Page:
You said before that it’s hard to be a teenage girl in a band, why is that?
Rachel: Well, it’s just hard to be a teenage girl. (laughs).
Julia: That’s how I felt when I saw the teenage girls in the Olympics and they have all these cameras in their faces and every moment is on them and it’s just hard enough to be 17 and then to be in front of the whole world… to make yourself an object of ridicule…
Rachel: Or like when you write a song and by the time it comes out you’re so beyond that. Like our song, “Not to Write About Boys”– songs that we put so much love into but then you hear it a few months later and you’re just like, “ew”.
Julia: It’s like, everyone says that kids should stop being so lazy and then you put something out there and get ridiculed for it. But at the same time you know you’re doing something really special and cool.
Rachel: Yeah, it always pays off once you’re onstage. All the booking shows and dealing with all that stuff, being on stage makes everything worth it.
Why don’t you like your song “Not To Write About Boys” anymore?
Rachel: I wish that song had never been written.
Julia: It got us a lot of things, put us on the map in a lot of different ways. And I guess it’s not a bad song…
Rachel: It captures that moment.
Julia: Yeah, that’s what’s important. It’s just about realizing like, this is what was going on then and now that’s not going on anymore, and that’s ok. Making peace with your silliness.
What are the goals of your band?
Rachel: To be touring a lot. Just to travel and see the world and show our art to people, that’s the goal. But there’s school and there’s parents, there are things that hold us back in certain ways. We just want to grow as artists and develop a fan base that’ll stick with us as individuals as we move forward.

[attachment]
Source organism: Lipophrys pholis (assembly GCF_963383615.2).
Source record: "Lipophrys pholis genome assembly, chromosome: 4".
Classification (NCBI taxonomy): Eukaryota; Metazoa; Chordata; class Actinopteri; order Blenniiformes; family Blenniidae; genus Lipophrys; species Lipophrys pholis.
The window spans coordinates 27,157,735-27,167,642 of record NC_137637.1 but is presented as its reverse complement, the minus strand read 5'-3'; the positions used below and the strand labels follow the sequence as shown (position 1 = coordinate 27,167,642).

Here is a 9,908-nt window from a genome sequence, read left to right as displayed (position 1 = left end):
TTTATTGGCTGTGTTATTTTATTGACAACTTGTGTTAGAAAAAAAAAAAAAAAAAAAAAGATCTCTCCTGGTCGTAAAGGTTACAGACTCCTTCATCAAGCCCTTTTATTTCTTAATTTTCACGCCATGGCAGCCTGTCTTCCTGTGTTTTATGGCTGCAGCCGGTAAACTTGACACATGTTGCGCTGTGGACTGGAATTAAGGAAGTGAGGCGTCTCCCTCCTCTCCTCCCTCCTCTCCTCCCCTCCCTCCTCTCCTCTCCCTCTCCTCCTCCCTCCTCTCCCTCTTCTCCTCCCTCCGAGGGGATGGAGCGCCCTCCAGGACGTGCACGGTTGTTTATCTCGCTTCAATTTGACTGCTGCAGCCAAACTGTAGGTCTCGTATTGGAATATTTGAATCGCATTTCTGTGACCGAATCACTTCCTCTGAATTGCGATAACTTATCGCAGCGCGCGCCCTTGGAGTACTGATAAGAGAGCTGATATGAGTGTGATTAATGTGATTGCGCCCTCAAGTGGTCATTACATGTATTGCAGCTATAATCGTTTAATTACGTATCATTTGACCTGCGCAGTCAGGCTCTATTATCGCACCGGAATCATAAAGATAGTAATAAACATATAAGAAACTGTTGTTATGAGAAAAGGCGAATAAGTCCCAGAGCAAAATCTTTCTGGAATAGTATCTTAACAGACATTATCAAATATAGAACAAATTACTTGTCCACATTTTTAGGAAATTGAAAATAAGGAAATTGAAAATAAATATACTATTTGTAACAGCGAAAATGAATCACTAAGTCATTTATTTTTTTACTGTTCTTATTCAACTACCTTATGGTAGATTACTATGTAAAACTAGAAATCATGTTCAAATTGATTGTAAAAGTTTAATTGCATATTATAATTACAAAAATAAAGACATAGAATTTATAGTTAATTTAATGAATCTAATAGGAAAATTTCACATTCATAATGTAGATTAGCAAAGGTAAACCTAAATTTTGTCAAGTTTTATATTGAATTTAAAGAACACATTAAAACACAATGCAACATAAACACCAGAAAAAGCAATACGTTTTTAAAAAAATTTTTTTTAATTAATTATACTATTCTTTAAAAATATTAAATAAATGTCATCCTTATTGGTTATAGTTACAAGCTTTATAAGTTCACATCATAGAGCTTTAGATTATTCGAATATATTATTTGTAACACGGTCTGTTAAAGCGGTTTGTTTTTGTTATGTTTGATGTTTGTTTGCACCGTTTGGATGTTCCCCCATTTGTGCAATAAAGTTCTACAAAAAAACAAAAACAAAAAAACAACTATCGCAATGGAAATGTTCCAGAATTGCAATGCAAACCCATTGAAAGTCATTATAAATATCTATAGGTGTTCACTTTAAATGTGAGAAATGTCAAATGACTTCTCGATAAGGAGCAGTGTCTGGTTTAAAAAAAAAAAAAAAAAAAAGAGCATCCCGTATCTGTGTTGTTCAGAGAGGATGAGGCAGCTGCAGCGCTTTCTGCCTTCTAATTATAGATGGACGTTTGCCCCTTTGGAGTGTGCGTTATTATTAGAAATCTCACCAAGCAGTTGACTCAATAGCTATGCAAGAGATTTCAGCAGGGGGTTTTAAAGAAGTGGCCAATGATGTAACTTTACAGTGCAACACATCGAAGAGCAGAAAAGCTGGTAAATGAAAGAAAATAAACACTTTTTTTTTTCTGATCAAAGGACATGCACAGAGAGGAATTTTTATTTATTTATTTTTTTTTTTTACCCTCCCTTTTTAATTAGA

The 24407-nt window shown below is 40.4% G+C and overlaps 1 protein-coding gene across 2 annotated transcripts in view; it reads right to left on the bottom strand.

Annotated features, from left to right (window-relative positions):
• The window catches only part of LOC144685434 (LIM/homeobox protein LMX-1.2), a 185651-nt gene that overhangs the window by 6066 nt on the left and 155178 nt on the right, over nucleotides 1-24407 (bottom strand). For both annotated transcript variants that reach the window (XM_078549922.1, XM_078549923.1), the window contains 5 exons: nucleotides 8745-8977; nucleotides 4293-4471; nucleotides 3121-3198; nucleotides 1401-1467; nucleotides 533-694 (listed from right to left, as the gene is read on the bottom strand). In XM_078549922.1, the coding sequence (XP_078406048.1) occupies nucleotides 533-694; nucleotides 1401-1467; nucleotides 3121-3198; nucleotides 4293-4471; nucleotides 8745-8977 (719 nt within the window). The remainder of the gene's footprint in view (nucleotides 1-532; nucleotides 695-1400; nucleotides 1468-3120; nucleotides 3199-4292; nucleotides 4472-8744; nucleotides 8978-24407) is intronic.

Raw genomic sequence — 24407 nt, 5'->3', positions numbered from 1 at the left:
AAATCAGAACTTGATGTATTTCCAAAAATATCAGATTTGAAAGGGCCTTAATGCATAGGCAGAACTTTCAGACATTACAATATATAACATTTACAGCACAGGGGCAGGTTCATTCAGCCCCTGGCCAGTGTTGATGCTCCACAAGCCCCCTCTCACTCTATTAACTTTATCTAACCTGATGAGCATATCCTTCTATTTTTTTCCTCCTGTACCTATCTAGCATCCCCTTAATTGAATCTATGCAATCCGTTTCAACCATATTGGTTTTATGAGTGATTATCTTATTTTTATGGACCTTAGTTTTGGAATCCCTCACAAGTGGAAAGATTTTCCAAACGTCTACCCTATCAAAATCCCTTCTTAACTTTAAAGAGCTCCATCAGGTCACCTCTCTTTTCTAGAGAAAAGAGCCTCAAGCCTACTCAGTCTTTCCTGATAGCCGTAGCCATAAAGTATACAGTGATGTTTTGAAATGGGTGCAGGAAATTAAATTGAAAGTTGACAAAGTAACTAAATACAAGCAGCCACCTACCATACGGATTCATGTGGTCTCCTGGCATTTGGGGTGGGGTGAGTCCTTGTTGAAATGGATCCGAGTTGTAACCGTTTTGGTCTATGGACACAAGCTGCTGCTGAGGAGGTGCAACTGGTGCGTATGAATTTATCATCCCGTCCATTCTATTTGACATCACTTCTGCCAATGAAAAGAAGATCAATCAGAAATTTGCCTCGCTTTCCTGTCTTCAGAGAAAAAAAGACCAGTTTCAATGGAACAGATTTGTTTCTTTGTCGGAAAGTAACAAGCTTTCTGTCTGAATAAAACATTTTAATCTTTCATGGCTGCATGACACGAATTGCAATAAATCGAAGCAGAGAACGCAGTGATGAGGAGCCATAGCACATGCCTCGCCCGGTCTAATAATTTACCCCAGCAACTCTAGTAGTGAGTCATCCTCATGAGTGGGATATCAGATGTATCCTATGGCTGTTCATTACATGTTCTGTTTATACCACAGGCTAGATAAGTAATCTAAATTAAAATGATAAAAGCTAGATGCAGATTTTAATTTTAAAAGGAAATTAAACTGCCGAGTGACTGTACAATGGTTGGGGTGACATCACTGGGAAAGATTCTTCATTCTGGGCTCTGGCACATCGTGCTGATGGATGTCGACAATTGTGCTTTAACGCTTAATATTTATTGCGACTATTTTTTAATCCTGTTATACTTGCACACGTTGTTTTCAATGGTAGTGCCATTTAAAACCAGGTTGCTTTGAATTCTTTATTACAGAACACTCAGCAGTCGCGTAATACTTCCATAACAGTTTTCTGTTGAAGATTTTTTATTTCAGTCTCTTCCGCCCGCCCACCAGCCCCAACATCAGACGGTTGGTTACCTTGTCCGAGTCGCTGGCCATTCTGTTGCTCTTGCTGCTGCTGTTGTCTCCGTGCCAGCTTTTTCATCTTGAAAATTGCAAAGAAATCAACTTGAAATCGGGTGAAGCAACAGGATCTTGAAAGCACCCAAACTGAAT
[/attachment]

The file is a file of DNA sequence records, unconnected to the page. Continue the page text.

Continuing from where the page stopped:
Julia: To be able to make cool art together and live a cool life of doing amazing things for yourself and for the world.
Would you identify your band as feminist?
Rachel: That’s a very complicated question.
Julia: We consider ourselves a politically active band and we think about a lot of different causes.
Rachel: We want every song to have a deeper message, whether it’s about society or animal rights. Feminism is definitely something we think about a lot which comes up a lot for us.
It’s something I’ve thought a lot about for myself, whether to identify as a feminist musician or not, or if that takes away from what you’re doing in a certain way.
Rachel: Yeah, like I say that we’re a teen girl band every day, but does that detract from it? It shouldn’t matter.
Julia: Just by being a chick and putting yourself out there, people are going to expect certain things of you. It’s like, either you’re a feminist musician or you’re not. But it’s not just black and white.
Rachel: But we have played some really cool shows with feminist organizations, like Permanent Wave, and every time we get involved it’s really amazing and inspiring.
What are you guys working on right now?
Julia: Well, we recorded our first album last October, so a long time ago. We’ve been working on mixing it and getting it done as soon as possible, which has been delayed by a film project we’re working on.
Rachel: We’re also working on writing for our second album, which we’ll hopefully be working on with Stevie Moore whose like this low-fi veteran god. We’re huge fans.
Do you have any advice for young musicians?
Rachel: Just do it, and don’t look back. One of my favorite quotes is, “It’s better to be a has been than to be a never was.” So you just have to do it and have fun and know that it’s what you want to do.
Julia: Don’t apologize for it, or regret anything that’s made you the way that you are. Just take it, and make great art out of it.